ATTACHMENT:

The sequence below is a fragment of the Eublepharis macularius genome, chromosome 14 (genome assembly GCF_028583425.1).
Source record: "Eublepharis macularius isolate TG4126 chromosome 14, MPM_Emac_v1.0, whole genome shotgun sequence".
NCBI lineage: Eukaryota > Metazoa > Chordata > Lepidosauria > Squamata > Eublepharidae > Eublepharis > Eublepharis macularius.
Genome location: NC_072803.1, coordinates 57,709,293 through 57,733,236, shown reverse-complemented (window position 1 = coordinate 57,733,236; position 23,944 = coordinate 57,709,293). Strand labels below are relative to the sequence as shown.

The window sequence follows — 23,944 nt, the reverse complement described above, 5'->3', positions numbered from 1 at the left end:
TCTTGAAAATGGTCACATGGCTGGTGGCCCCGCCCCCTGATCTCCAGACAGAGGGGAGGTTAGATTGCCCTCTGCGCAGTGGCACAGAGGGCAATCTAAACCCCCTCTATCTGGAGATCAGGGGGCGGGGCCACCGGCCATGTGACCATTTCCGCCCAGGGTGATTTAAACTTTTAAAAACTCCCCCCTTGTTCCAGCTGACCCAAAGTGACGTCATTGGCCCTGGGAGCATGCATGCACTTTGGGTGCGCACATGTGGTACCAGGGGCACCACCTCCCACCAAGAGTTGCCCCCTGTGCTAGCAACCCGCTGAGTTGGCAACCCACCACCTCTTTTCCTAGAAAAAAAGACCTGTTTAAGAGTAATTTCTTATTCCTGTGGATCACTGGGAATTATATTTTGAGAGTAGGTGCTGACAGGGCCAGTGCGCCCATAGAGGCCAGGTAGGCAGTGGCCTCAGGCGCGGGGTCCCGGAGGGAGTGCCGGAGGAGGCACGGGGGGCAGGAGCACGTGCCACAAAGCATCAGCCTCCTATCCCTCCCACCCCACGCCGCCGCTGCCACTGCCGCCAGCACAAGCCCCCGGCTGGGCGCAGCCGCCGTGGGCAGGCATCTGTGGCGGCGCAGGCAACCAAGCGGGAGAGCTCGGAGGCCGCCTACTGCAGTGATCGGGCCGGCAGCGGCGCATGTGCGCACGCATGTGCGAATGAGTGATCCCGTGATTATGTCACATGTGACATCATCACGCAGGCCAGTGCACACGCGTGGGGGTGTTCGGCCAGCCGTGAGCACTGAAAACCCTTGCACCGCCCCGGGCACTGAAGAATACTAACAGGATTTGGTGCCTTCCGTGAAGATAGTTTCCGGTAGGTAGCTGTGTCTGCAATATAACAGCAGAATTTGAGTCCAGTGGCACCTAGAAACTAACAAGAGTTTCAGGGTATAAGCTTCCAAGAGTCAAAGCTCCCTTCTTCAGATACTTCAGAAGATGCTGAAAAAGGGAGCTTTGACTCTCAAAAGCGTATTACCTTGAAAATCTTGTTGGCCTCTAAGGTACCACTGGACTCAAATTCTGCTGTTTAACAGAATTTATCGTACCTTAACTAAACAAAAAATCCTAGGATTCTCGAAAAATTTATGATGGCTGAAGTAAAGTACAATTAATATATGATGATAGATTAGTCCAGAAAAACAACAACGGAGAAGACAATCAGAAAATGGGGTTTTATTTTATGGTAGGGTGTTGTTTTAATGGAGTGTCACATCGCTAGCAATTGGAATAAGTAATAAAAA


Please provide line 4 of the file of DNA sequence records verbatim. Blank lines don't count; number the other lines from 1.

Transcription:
Genome location: NC_072803.1, coordinates 57,709,293 through 57,733,236, shown reverse-complemented (window position 1 = coordinate 57,733,236; position 23,944 = coordinate 57,709,293). Strand labels below are relative to the sequence as shown.